Remember when Lisa Su announced the RX 5700 XT and RX 5700 graphics card pricing to the world back at E3 all those weeks ago? Yeah, she wasn’t being entirely genuine. By that I mean AMD had apparently already planned in a price drop for its new Navi-based GPUs because, according to Scott Herkelman, it had decided to “gameplay” the suggested pricing against what it was expecting Nvidia to release.
The strategy AMD employed was based on the competitive modelling of Nvidia’s Turing GPUs and what it was expected to release this year, based on die-size and corporate expectations of margin. And once Nvidia had made its move with the RTX Super cards just ahead of the Navi launch AMD “made the appropriate move not only to deposition their Super series,” says Herkelman, “but also to log jam their 2060 and 2070. Because we knew that they’re having slower success, and we wanted to do a double Jebait.”
That’s quite a claim, and makes what had appeared to be a hastily restructured GPU pricing stack as a response to Nvidia’s Super cards suddenly seem like some sort of seriously Machiavellian manoeuvre.
Herkelman essentially first made the claim in a one-word tweet on July 4, just ahead of the announcement of the price cuts to its RX 5700-series GPUs ahead of launch on July 7. The tweet simply read: “Jebaited.”
— Scott Herkelman (@sherkelman) July 4, 2019
He has since gone into detail with Hot Hardware, in a live interview, where he explains AMD’s competitive modelling of the Nvidia Turing strategy, and what the red team was doing with its Radeon pricing in response to what eventually occurred with the RTX Super cards.
“We started modeling different competitive scenarios,” says Herkelman, “their die size is quite big, and we knew what they could probably afford in terms of margins and pricing and what they were currently pricing their products at.”
AMD was also looking into the adoption of the Turing GPUs, “Nvidia publicly says, ‘hey look, Turing’s out selling Pascal quite a bit.’ Well, in that statement, it’s a little misleading… in terms of sales, overall, their sales were higher, but it’s not in terms of adoption.”
“We started using this data to say, okay, if they’re starting to see lower sales they’re going to be under tremendous amount of pressure on price,” he continues. “And they’re going to be under a tremendous amount of pressure to figure out what they’re going to do to increase sales once we launch Navi.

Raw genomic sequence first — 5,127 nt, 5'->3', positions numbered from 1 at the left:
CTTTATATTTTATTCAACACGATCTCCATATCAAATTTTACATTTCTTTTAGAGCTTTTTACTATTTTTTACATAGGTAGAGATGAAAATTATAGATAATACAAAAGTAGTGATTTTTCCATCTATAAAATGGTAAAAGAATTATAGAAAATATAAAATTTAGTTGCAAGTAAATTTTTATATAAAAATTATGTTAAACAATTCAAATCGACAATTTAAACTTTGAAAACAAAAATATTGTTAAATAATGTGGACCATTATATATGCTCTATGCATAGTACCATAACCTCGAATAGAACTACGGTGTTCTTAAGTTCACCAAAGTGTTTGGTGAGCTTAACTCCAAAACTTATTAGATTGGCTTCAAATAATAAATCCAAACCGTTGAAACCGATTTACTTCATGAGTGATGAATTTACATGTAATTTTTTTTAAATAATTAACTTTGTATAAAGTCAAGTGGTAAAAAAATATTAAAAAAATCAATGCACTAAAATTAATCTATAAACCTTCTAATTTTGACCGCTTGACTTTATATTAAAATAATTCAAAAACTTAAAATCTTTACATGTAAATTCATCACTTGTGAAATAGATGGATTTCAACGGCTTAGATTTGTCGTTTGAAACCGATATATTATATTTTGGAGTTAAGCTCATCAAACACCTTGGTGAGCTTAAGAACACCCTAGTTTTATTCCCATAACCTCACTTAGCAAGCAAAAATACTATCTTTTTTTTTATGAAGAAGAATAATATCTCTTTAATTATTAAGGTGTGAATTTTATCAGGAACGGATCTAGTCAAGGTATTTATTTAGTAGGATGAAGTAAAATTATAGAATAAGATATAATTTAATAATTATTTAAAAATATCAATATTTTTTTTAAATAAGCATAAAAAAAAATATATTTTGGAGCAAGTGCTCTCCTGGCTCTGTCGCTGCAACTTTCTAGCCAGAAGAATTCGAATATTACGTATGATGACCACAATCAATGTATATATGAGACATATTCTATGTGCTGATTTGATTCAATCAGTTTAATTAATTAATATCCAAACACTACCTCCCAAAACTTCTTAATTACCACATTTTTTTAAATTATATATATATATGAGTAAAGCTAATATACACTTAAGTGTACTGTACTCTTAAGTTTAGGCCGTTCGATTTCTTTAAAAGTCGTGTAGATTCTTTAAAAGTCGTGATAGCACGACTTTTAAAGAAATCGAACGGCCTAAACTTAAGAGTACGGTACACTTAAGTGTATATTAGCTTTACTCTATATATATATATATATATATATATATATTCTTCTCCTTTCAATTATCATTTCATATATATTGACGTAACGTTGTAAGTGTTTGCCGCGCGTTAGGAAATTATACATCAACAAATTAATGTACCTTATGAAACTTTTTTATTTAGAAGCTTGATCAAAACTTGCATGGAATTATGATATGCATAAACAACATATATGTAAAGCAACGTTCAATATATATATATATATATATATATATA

“We know that they have a tremendous burden on their gross margins, because their die-size is big and so we just gameplayed SEPs.”
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That gameplaying meant announcing Radeon RX 5700-series pricing around the same level as the current RTX 2070 and RTX 2060, knowing Nvidia was going to have to be super-aggressive about pricing its new Super cards, but all the while AMD knew it could comfortably slash another $50 off the $449 original pricing of its RX 5700 XT and smash the equivalently priced RTX 2060 Super.
“The prices that we originally put out,” says Herkelman, “we waited to see what they put out. And then we made the appropriate move not only to de-position their Super series, but also to log jam their 2060 and 2070 because we knew that they’re having slower success. And we wanted to do a double Jebait, which is not only block their super strategy, but also slow down their 2060 and 2070. Oh, that was the real Jebait. I can’t go into too much more about detail, but it’s been it’s been so much fun these last couple of weeks, just playing that out. It’s just fun finally to win.”
This puts a different complexion on the events of the past few weeks, where the pricing of graphics cards has been shifting around more than in the days of the great GPU mining gold rush. The difference is that all the pricing changes have actually been to the benefit of PC gamers rather than their detriment.
It’s interesting to see the way it’s worked out, though as much as the gameplaying on price has worked out for the RX 5700 XT I’m not sure it’s left the RX 5700 in such a strong position. The XT card comfortably beats the RTX 2060 Super and gets awful close to the the RTX 2070 Super which is $100 more expensive. It’s a quality gaming graphics card, offering frame rates which render the $699 Radeon VII ridiculous, even if it does demonstrate the superior efficiency of Nvidia’s GPU design.
But the RX 5700 is only $50 cheaper than the XT version and is well behind in terms of performance. When the price delta is so small and performance delta so wide, why would anyone go for the lower-spec Navi? With the GPU market so crowded between $350 and $400, with the RTX 2060, RX 5700, RTX 2060 Super, and RX 5700 XT all vying for your graphics card money, the non-XT Navi is going to struggle until AMD gameplays by slashing pricing again.